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The Service Charge Recovery Procedure

20th April 2023

Whilst most landlords, RMC and RTM Directors and professional managing agents will have the need to appoint lawyers to take action to enforce recovery of service charges at some point in time, the process itself leading to recovery of payment might be somewhat of a mystery to some. This Legal Update therefore looks at the basic legal process for recovery of arrears of service charge from a defaulting leaseholder and potentially leading to possession (or forfeiture) of the errant owner’s property.


If a leaseholder has failed to pay the service charges due under the terms of the lease, the landlord or management company (“the Claimant”) can apply to either the County Court or the First Tier Tribunal for a determination that the debt owed is payable to them.  In the Tribunal, the process will lead to a determination as to the sum due and in the County Court the process will also lead to a money judgment (CCJ) being made against the defaulting owner (“the Defendant”) requiring the Defendant to pay the debt to the Claimant. 

If, following either of the above the Defendant fails to pay the sum owed and determined by the Court or Tribunal the Claimant can take further action to enforce the judgment debt. 

Where the debt relates to a lease or is a rent charge (albeit that you don’t need a CCJ to pursue a rentcharge), those enforcement steps will most often be toward possession of the property (forfeiture of the lease or possession under a rent charge). Where forfeiture is not an enforcement option available to the Claimant then there are various options for enforcing a money judgment and we have detailed some of those in our Legal Update here. Note that, in those circumstances where forfeiture is not available and the determination has been made by the Tribunal as opposed to the Court, a further claim will be required by the Claimant to obtain a CCJ which can be enforced to recover the sums due (e.g. the Tribunal determination is not enforceable in the same way as a Court order - see here).

The process

We have set out below a step by step guide of the basic Court/legal process for recovery of a service charge debt payable under a lease. There are of course exceptions to the rule, but in most cases the process will follow as outlined below. There may be different or additional steps involved where the debt is pursued in the Tribunal, which are not covered in this Legal Update.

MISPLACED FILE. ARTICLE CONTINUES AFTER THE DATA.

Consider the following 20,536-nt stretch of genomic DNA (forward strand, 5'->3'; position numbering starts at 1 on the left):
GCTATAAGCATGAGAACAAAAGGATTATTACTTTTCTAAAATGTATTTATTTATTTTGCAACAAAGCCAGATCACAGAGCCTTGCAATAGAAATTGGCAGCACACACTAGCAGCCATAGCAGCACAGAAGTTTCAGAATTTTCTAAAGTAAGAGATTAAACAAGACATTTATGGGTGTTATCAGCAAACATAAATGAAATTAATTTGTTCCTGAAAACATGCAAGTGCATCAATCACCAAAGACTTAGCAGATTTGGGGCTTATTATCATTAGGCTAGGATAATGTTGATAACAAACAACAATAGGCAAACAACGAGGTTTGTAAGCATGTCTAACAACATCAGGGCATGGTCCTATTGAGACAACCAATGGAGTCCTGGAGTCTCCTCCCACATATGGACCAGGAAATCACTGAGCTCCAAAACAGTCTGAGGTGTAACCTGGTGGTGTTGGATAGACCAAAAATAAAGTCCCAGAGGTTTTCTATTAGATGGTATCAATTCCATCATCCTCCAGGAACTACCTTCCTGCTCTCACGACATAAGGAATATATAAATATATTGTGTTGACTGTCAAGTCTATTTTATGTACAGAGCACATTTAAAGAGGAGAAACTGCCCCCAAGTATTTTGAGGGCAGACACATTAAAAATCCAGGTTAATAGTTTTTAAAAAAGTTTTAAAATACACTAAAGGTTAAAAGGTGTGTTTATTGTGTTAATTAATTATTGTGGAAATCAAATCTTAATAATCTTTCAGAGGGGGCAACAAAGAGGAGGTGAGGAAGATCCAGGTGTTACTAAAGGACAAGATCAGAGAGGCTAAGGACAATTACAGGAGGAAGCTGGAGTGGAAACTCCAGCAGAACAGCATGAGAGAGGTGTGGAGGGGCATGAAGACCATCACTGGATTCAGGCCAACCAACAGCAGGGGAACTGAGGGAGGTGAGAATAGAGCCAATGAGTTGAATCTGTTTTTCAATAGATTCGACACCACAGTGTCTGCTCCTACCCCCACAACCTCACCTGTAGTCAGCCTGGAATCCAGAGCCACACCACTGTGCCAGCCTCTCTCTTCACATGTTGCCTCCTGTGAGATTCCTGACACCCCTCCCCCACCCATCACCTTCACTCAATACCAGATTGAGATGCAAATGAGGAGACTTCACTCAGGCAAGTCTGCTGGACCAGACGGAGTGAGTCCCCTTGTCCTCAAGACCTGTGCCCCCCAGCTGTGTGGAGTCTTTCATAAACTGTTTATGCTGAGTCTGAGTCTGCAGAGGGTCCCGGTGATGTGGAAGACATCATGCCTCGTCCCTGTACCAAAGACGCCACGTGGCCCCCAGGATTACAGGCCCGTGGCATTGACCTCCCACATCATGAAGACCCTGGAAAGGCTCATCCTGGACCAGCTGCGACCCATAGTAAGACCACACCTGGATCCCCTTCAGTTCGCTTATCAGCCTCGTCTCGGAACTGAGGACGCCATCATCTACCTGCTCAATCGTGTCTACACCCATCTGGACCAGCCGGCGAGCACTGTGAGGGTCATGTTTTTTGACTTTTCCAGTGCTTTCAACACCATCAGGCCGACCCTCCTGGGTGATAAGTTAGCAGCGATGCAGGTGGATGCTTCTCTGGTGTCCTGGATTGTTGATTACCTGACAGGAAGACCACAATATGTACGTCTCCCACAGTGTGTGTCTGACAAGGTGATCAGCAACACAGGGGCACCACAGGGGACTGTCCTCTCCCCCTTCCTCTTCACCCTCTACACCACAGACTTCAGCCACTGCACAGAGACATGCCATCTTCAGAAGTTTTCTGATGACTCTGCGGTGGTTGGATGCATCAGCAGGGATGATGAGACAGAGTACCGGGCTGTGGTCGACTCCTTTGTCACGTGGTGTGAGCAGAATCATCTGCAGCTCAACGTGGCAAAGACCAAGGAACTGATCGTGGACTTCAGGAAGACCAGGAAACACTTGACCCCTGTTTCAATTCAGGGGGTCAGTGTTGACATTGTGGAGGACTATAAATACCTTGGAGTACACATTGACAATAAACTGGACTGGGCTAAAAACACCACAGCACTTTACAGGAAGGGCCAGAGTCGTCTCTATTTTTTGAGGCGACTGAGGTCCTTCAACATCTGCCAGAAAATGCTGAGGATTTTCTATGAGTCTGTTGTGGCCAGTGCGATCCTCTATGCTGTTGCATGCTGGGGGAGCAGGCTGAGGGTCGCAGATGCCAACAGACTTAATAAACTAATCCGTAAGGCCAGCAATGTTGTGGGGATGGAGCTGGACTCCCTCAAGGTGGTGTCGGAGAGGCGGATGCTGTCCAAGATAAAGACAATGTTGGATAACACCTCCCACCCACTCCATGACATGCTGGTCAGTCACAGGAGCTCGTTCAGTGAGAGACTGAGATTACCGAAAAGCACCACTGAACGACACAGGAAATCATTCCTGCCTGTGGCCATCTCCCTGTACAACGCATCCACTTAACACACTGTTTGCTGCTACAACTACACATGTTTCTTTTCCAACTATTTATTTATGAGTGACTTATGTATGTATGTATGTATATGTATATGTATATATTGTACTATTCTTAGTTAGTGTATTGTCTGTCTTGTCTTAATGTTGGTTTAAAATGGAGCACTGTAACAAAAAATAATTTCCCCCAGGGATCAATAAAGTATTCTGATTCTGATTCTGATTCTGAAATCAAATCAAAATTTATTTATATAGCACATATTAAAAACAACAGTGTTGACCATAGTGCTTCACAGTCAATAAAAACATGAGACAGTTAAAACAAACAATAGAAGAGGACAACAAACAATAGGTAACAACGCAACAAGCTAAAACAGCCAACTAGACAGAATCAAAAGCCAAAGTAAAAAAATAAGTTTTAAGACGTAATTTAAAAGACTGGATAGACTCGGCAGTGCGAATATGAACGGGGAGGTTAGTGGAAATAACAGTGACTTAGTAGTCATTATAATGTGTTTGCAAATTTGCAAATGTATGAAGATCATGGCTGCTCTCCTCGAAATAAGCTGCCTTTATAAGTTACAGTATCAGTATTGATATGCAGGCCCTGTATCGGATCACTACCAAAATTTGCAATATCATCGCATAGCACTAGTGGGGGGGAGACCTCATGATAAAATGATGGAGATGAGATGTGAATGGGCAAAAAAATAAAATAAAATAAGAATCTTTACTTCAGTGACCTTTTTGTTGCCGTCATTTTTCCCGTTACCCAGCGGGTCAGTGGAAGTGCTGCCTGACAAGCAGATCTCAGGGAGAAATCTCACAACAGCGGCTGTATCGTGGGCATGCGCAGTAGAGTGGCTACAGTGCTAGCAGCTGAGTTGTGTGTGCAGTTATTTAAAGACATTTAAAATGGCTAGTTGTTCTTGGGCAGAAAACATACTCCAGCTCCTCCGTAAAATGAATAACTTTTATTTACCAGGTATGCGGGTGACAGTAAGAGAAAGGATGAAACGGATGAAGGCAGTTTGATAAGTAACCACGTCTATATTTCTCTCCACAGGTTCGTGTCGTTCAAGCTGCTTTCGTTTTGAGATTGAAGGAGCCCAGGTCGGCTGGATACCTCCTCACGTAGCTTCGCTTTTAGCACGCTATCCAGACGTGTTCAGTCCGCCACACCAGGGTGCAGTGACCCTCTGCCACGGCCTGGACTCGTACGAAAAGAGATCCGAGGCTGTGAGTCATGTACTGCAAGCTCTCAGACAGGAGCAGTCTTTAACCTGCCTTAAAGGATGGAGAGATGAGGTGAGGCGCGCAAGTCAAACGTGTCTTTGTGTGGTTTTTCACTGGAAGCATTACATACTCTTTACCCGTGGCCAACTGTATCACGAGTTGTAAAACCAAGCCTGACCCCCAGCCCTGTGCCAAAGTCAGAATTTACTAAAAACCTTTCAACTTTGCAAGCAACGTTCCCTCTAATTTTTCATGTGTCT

The guide above sets out the basic process for recovery of a service charge debts where the matter is undefended and/or there are no disputed raised by the Defendant.  Where the Defendant files a Defence or Counterclaim in response to a claim for unpaid service charges, the Court or Tribunal will make a Directions order requiring both parties to undertake certain steps (filing of evidence etc.) ahead of a final hearing of the dispute (unless the parties can reach an agreement/settlement beforehand). Such Directions can differ depending, amongst other things, on the value in dispute, and so are outside the scope of this Legal Update.


In the vast majority of cases where a landlord, RMC or RTM company is owed service charges by a defaulting leaseholder, the legal process will be straight forward and payment will be recovered either from the leaseholder or their mortgage lender at some stage in the legal process.  However, landlords, RMCs and RTM companies are advised to take specialist legal advice where there is a need to take such action, to ensure the correct process is followed and no delays or wasted costs will arise by any procedural errors.

As a specialist property litigation firm, we have considerable experience in recovery of unpaid charges and are well versed with the necessary legal processes and sort of hurdles faced by clients in obtaining payment, and in recovering the cost of that action. 

If you have any queries in relation to this week’s Legal Update or would like to discuss possible legal action to recover any unpaid service charges, please contact a member of the team on 01435 897297 or


This Legal Update describes the position in law as at the date of this article and care should be taken to note any subsequent amendments to the position as set out above.  The Legal Update is provided free of charge for information purposes only; it does not constitute legal advice and should not be relied on as such. No responsibility for the accuracy and/or correctness of the information and commentary set out in the article, or for any consequences of relying on it, is assumed or accepted by any member of KDL Law or by KDL Law as a whole.

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